Look man. You compared domesticated animals with an animal that lives in the wild. Your comparison, I am afraid cannot stand the test of any time. Okay, with regard to dogs, hens and roosters, goats, cows and sheep,…..when on earth do you see people carry chicks, little dogs and calves on their backs in the streets of Zwedru or any city?

    Lastly, Barlee the baby chimp carrier, was in violation of a law that bars such a practice. Will you disagree?
    Mr. Kae, please tell Barlee to behave. I hope I didn’t hurt your feelings bro.

  4. Certain animals are endangered species and most be protected and the chimp is an endangered species and so the law did not erred with it sentenced Mr. Barlee. Public education has to be carried out concerning issues like these so all can be aware that there are certain penalties that goes with trying to domesticate certain wildlife.

    Dogs, cats, chickens are domestic animals, Mr. Kae, so dont go comparing them with the likes of the chimps. I am sure that Mr. Barlee was not in the know of the law, but as they say, ignorance of the law is no excuse. Hopefully he learned his lesson well

  5. Gentlemen, I would like to know how long has this law been in effect, prohibiting wild animals from the communities and confining them only in the wild or zoos? I can remember vividly, so many Liberians, countless numbers, kept monkeys in their yard as pets. Some folks also kept baboons and chimpanzees in their yard in cages or on chains.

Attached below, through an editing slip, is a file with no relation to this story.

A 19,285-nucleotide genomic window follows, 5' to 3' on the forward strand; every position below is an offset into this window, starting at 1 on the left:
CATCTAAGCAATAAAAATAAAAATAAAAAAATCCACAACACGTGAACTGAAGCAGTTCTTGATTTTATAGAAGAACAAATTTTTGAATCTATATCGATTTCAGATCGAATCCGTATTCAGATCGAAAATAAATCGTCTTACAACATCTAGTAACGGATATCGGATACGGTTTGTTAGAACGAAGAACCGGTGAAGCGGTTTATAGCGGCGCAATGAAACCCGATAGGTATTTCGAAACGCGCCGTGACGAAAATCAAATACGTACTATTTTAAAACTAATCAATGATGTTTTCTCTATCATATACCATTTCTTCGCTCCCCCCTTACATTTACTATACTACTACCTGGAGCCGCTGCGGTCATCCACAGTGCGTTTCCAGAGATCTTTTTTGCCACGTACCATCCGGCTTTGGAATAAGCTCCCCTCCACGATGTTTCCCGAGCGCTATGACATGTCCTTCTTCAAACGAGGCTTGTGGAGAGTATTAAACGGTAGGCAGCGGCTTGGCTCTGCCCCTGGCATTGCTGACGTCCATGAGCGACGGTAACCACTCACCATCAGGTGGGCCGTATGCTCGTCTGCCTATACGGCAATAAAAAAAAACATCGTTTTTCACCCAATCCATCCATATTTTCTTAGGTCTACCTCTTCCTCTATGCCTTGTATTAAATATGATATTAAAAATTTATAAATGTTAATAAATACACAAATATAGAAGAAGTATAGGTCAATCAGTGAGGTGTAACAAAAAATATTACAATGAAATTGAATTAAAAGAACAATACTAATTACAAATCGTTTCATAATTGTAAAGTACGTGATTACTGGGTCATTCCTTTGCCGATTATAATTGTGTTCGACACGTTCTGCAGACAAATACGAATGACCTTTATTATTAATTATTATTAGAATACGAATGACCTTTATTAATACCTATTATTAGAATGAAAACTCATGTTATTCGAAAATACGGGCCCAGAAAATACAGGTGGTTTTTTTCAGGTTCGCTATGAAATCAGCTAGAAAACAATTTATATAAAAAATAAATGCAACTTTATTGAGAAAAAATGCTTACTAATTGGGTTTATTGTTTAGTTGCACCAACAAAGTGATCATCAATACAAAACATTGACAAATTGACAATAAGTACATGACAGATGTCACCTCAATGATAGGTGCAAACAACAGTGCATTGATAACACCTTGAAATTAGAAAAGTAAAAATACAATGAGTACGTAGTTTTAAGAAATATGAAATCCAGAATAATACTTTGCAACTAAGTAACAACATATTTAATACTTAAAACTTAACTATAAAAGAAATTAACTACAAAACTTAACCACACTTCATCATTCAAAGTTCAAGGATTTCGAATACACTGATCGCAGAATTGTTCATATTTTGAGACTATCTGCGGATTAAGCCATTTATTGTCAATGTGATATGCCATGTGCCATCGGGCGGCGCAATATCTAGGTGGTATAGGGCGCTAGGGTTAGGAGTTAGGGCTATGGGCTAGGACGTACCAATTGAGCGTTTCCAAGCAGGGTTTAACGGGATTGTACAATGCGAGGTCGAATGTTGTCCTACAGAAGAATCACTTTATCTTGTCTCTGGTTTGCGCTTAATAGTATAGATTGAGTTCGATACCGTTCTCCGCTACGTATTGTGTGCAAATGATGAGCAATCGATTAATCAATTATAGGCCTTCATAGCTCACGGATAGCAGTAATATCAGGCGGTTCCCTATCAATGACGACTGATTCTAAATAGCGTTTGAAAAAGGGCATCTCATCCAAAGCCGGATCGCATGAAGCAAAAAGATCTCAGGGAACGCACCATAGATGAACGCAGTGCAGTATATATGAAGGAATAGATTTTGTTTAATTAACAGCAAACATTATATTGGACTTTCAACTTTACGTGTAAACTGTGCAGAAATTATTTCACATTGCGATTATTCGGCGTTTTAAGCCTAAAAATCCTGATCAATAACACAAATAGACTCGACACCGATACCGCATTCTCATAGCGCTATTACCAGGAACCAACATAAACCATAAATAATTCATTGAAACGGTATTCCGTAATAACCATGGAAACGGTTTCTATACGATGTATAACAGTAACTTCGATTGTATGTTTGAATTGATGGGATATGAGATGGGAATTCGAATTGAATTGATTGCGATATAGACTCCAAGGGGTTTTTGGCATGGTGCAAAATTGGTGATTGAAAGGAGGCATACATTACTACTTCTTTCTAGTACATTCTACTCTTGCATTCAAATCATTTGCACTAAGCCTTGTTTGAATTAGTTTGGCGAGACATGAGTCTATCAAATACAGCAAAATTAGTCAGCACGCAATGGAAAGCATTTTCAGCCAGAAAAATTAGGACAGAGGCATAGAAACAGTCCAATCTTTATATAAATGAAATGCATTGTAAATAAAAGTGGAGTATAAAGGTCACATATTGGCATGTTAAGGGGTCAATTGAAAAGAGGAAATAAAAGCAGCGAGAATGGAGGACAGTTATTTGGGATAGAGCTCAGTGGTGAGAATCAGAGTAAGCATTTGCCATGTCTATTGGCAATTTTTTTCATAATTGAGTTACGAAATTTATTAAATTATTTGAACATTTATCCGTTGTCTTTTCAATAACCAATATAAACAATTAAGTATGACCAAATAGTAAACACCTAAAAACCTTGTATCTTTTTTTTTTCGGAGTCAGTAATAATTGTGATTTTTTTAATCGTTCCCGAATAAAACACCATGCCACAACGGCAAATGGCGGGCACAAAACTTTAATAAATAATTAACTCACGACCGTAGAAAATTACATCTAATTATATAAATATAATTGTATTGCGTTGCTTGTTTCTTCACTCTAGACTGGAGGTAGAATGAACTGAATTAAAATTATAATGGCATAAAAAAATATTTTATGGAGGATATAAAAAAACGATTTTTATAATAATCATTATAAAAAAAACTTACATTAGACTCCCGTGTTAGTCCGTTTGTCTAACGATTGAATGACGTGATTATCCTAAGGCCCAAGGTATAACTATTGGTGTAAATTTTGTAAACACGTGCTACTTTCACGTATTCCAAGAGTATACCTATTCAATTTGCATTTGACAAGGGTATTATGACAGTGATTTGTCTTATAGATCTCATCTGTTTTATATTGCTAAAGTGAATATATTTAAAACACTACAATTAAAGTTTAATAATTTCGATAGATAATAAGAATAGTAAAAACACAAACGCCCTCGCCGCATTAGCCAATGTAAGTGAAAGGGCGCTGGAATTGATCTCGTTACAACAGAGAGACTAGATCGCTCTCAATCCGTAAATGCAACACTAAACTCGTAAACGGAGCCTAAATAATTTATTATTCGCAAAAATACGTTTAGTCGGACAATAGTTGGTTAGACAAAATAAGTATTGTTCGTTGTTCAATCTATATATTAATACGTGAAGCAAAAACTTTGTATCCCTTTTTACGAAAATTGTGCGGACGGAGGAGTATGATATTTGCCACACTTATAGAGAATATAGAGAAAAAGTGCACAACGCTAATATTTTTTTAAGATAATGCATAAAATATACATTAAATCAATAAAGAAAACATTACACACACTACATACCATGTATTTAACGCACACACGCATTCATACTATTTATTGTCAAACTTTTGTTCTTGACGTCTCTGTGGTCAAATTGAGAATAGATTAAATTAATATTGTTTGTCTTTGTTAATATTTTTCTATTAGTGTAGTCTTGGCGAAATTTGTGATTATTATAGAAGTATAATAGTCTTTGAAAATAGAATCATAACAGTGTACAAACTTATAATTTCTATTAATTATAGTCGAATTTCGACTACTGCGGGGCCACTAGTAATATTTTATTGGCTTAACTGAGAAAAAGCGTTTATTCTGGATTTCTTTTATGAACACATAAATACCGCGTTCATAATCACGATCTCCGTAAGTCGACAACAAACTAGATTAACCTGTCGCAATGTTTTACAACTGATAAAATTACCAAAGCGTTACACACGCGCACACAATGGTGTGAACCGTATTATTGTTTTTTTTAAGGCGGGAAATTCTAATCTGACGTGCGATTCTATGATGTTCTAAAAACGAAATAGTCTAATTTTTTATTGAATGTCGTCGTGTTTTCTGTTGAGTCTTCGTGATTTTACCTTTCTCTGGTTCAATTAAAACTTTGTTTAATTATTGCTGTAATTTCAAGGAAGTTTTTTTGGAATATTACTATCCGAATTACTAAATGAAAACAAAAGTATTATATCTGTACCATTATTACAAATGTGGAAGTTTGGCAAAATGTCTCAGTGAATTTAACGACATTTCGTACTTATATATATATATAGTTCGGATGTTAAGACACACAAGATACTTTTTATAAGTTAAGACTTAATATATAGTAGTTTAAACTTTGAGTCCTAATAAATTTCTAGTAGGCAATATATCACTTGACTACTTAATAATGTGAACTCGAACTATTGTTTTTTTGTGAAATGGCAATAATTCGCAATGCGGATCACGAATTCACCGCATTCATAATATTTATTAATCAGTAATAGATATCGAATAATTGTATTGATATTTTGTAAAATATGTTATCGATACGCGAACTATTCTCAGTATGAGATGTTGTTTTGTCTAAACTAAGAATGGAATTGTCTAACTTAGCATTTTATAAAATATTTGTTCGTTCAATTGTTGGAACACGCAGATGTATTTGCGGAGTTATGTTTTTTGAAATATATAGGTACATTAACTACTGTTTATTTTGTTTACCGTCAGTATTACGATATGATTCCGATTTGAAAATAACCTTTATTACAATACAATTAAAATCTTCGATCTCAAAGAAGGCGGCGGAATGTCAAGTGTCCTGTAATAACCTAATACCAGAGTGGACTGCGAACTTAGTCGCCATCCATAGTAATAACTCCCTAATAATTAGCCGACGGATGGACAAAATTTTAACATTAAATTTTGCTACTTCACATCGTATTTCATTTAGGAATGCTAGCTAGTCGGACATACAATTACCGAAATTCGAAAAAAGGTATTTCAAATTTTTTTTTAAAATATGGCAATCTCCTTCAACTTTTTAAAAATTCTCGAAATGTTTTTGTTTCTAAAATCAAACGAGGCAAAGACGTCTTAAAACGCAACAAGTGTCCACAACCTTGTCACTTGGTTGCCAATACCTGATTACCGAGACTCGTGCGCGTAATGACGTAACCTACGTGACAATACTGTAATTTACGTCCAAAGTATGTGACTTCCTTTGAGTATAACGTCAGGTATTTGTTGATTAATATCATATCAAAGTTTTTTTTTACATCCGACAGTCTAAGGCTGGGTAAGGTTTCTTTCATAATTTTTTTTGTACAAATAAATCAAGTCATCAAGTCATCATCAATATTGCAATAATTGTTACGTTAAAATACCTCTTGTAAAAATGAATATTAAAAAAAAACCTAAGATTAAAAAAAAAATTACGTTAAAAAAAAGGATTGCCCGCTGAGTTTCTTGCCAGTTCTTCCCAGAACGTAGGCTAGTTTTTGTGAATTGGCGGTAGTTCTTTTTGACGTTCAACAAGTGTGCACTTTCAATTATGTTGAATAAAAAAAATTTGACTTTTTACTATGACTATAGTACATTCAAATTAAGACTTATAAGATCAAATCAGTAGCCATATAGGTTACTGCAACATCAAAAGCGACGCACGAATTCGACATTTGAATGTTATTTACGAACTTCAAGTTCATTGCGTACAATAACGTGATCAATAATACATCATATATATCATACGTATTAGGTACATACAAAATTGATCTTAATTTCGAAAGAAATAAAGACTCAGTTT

6. Bobby,
    To be honest with you, I don’t know how long such a law has been in existence. I do know that such a law exists. Now, if you read the first 4-5 paragraphs of the above article, you’ll know for sure that a Liberian law that protects endangered species in the wild is being actively enforced. For instance, Barlee’s butt was ordered to be put behind bars for three months. The action was taken against Barlee because a law such as that exists.

    Now Bobby, does one have to know how long a law exists before it is believed? In your specific situation, do you think Barlee was being picked on or harassed by the government?

    Finally, you mentioned in your post that there was a time when “some unnamed” Liberians cared for monkeys and other wildlife creatures in cages. That maybe true, Bobby! But let’s face it. The very people who owned, cared for and caged wildlife animals did not behave like Barlee.

    This is what Barlee did:
    Barlee displayed an endangered animal (a chimp) in a handmade pouch and carried the creature somewhere around his groins. Bobby, does Barlee’s act of displaying an animal around his groins’ area excite you? Barlee tried to grandstand. Sadly, his tactic was bizarre.

    I am sorry to say this, but it’s the truth. Barlee’s showboating tactic boomerang big time. He will learn a mini lesson after he serves his three-month jail sentence.

  7. Thanks to the FDA and LNP for acting swiftly in putting stop to this uncivilized behaviors. Tougher laws need to be put in place to stop people poaching these endangered animals.